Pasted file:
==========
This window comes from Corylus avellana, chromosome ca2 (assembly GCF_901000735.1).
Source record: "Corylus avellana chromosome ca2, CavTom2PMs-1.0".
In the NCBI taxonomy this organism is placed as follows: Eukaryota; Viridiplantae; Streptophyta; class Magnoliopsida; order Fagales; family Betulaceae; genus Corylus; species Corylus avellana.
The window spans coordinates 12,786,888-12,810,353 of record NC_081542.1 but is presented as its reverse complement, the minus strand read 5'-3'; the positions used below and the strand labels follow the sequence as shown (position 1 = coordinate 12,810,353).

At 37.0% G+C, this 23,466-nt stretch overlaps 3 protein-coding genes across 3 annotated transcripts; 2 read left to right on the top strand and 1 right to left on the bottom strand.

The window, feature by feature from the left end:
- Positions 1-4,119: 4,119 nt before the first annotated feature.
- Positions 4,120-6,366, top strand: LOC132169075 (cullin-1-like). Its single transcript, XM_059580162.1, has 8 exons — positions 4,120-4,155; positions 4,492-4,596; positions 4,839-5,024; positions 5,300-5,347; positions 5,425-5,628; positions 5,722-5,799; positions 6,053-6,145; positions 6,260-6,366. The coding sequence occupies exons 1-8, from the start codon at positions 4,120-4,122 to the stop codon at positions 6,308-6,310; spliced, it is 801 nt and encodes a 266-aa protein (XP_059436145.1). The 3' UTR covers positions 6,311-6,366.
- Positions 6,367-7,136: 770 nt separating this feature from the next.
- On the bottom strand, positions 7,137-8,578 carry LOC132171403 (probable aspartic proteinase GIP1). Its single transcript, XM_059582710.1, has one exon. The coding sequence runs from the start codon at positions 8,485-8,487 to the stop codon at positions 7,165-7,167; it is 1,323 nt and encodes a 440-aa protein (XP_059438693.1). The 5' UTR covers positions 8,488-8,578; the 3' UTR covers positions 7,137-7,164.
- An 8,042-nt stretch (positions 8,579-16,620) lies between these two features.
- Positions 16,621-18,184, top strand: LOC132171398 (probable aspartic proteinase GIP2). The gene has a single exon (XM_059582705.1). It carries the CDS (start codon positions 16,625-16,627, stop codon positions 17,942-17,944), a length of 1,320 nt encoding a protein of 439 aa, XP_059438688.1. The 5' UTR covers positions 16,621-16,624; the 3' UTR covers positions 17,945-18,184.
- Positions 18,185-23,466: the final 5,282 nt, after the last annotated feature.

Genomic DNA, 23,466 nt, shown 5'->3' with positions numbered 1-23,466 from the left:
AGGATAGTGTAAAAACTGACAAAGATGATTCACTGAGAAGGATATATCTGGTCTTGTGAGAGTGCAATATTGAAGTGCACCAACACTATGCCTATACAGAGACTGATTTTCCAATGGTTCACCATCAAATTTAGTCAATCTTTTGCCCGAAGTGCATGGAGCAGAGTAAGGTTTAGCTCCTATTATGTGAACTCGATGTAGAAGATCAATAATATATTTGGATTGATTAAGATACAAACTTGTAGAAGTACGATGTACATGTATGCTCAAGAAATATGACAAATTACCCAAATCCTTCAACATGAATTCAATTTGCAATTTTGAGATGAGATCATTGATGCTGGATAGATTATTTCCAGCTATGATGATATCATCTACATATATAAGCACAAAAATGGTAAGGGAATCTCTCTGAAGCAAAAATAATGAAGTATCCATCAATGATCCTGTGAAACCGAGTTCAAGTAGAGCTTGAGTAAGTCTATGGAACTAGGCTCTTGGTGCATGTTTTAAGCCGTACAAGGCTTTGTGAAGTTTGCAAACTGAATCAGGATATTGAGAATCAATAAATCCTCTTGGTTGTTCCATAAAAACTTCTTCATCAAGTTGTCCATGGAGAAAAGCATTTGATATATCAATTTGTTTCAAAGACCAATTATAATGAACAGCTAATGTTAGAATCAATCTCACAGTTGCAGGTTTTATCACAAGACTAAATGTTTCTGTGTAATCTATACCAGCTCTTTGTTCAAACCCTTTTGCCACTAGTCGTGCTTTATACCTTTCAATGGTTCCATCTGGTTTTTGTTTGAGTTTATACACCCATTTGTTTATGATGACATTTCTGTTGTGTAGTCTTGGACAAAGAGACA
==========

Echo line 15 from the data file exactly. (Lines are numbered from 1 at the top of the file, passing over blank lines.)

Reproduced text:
AGGATAGTGTAAAAACTGACAAAGATGATTCACTGAGAAGGATATATCTGGTCTTGTGAGAGTGCAATATTGAAGTGCACCAACACTATGCCTATACAGAGACTGATTTTCCAATGGTTCACCATCAAATTTAGTCAATCTTTTGCCCGAAGTGCATGGAGCAGAGTAAGGTTTAGCTCCTATTATGTGAACTCGATGTAGAAGATCAATAATATATTTGGATTGATTAAGATACAAACTTGTAGAAGTACGATGTACATGTATGCTCAAGAAATATGACAAATTACCCAAATCCTTCAACATGAATTCAATTTGCAATTTTGAGATGAGATCATTGATGCTGGATAGATTATTTCCAGCTATGATGATATCATCTACATATATAAGCACAAAAATGGTAAGGGAATCTCTCTGAAGCAAAAATAATGAAGTATCCATCAATGATCCTGTGAAACCGAGTTCAAGTAGAGCTTGAGTAAGTCTATGGAACTAGGCTCTTGGTGCATGTTTTAAGCCGTACAAGGCTTTGTGAAGTTTGCAAACTGAATCAGGATATTGAGAATCAATAAATCCTCTTGGTTGTTCCATAAAAACTTCTTCATCAAGTTGTCCATGGAGAAAAGCATTTGATATATCAATTTGTTTCAAAGACCAATTATAATGAACAGCTAATGTTAGAATCAATCTCACAGTTGCAGGTTTTATCACAAGACTAAATGTTTCTGTGTAATCTATACCAGCTCTTTGTTCAAACCCTTTTGCCACTAGTCGTGCTTTATACCTTTCAATGGTTCCATCTGGTTTTTGTTTGAGTTTATACACCCATTTGTTTATGATGACATTTCTGTTGTGTAGTCTTGGACAAAGAGACA